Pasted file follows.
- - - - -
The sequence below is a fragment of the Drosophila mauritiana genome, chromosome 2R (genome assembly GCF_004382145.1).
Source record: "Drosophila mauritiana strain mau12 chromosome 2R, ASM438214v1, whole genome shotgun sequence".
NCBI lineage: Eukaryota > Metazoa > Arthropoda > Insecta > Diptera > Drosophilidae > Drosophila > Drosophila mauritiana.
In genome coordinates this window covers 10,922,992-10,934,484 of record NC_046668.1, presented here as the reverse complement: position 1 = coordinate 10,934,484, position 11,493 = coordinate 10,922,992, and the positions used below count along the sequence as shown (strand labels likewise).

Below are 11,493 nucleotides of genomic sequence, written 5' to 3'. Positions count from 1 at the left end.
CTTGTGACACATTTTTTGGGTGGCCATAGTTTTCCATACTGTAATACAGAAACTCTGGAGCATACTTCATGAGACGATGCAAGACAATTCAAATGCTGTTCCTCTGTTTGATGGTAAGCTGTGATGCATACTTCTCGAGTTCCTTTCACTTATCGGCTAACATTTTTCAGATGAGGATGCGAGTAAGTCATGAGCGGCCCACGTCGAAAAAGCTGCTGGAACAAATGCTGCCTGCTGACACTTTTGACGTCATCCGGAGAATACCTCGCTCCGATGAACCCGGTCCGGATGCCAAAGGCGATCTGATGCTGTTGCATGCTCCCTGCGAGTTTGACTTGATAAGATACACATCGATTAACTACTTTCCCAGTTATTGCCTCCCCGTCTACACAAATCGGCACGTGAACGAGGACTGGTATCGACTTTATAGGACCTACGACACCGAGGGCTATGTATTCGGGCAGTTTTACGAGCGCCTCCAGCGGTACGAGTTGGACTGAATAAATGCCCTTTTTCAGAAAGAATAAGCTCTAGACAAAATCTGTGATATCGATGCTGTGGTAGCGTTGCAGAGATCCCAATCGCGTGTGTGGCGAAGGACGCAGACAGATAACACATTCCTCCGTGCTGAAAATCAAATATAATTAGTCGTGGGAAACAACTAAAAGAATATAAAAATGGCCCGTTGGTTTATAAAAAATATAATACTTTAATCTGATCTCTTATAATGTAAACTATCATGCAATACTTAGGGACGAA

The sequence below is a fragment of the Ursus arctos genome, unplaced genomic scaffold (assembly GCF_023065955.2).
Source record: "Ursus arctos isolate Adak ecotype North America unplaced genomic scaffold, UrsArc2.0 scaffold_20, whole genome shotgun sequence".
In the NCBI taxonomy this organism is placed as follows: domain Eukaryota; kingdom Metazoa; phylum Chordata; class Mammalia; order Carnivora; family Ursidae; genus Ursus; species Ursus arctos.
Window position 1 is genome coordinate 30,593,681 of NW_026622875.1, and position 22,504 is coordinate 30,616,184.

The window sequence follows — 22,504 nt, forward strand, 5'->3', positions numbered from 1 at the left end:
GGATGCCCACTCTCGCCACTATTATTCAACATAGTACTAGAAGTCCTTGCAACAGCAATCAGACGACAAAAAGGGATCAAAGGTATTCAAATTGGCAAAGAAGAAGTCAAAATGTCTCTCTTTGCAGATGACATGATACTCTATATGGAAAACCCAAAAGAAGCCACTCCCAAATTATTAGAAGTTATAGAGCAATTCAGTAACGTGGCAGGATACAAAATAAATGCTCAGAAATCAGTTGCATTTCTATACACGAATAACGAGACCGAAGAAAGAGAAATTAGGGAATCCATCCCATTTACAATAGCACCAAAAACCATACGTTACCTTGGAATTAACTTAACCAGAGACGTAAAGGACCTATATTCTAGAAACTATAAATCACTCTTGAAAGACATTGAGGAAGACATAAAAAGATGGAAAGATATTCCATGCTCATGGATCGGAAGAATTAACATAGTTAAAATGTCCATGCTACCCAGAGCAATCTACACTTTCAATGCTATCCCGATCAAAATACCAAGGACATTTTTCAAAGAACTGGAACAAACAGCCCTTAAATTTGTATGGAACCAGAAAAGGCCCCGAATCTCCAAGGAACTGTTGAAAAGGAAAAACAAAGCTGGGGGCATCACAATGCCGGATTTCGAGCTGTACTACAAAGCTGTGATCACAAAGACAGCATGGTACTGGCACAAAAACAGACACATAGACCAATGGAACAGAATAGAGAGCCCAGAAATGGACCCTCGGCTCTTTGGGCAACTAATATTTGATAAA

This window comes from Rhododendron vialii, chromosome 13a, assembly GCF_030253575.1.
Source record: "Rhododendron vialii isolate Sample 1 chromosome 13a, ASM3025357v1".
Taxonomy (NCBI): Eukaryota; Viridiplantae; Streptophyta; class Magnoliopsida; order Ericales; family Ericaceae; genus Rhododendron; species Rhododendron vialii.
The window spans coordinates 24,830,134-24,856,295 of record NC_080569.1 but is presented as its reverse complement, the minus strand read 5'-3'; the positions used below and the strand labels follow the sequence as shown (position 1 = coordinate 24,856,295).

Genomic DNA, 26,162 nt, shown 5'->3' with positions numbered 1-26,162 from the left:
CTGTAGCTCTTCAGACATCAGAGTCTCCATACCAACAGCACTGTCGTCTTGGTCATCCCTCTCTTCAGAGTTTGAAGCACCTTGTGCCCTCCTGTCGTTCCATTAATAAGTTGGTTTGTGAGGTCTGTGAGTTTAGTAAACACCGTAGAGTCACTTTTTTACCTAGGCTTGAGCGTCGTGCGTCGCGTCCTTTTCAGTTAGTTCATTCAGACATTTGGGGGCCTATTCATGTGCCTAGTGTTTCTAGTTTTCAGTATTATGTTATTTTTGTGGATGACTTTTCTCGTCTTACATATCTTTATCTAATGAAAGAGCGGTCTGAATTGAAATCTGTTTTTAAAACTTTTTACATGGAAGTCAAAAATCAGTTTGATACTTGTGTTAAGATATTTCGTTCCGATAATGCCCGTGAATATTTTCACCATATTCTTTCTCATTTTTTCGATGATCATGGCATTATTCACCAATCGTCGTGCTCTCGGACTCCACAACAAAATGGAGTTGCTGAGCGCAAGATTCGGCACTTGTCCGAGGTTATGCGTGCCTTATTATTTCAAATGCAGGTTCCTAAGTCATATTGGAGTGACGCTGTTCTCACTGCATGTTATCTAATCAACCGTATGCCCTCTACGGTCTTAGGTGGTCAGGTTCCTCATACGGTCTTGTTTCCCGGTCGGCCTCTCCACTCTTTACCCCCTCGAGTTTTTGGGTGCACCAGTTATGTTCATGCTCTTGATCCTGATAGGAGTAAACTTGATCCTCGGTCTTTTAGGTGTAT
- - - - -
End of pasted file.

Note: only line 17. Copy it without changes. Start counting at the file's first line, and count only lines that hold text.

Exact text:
Genomic DNA, 26,162 nt, shown 5'->3' with positions numbered 1-26,162 from the left: